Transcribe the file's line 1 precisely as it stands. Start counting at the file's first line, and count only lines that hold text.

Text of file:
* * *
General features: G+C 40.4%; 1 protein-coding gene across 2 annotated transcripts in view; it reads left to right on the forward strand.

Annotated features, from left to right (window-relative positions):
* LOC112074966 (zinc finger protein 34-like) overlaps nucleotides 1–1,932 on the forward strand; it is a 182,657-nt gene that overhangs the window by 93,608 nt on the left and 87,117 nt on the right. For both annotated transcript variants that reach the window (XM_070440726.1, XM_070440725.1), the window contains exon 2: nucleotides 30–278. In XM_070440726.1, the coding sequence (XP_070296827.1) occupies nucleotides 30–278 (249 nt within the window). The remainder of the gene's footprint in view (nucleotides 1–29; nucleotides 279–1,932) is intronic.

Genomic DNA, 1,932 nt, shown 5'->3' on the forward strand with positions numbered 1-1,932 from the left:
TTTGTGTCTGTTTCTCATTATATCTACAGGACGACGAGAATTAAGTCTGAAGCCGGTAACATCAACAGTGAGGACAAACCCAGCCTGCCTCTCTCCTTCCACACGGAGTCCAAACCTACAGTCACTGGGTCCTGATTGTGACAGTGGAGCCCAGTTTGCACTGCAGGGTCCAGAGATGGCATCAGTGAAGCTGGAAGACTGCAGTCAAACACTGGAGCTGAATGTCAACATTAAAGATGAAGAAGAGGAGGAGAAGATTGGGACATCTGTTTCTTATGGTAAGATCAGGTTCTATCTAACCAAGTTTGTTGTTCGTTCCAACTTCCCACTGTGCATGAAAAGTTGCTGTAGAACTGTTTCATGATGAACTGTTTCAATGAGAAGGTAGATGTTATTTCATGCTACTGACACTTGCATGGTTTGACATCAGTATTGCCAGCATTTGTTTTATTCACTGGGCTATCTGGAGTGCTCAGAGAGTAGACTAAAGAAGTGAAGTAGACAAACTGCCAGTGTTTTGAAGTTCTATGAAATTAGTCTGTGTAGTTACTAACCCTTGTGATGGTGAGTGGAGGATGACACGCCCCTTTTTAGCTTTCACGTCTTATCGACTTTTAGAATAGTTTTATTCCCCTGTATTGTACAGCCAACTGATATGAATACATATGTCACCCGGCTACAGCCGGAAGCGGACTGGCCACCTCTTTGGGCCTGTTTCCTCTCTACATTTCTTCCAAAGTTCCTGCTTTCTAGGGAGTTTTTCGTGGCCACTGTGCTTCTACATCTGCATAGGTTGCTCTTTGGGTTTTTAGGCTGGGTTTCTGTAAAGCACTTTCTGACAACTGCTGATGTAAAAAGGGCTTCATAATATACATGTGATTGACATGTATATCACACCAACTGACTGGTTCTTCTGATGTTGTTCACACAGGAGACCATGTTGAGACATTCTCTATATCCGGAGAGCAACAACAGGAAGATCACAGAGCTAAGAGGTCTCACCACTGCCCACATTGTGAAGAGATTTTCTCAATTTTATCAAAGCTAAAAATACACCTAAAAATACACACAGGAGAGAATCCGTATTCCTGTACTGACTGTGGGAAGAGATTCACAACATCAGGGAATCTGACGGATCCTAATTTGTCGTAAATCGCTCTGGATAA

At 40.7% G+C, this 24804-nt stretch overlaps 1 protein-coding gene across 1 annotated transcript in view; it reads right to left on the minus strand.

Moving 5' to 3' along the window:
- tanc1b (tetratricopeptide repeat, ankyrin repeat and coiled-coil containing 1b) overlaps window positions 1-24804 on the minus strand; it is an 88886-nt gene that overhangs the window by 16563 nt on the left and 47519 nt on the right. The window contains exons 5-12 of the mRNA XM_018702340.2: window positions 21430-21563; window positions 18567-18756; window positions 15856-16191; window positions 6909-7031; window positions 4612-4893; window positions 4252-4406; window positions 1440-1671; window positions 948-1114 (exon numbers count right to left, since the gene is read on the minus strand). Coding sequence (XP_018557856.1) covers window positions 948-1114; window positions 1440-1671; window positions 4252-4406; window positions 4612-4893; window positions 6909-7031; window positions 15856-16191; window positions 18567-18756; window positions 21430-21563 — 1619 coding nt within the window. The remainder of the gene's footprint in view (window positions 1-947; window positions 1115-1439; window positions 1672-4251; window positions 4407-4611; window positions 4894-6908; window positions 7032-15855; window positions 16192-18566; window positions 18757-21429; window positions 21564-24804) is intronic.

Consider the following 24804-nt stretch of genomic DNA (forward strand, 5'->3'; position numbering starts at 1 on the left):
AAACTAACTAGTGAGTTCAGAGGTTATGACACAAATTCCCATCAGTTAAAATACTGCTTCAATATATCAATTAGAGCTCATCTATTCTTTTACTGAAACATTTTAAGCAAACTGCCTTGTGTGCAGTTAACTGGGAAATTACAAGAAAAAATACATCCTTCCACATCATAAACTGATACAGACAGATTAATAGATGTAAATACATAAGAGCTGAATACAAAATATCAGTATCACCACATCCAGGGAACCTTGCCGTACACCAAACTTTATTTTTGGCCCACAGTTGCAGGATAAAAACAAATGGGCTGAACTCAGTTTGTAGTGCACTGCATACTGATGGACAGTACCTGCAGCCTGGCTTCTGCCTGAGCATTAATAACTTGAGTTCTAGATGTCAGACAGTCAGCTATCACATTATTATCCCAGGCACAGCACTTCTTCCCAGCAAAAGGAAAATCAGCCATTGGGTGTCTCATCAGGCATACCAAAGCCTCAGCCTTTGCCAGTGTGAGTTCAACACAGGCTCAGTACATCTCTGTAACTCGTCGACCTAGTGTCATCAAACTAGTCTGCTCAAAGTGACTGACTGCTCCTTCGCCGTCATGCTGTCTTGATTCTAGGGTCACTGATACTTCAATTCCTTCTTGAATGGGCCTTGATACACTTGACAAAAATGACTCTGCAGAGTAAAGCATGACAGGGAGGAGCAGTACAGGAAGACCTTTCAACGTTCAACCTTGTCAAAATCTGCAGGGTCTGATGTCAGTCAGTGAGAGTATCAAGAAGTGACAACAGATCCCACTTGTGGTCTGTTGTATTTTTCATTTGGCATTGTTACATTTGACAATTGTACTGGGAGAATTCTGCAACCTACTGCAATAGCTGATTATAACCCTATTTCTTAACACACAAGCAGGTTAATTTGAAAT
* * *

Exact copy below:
General features: G+C 40.4%; 1 protein-coding gene across 2 annotated transcripts in view; it reads left to right on the forward strand.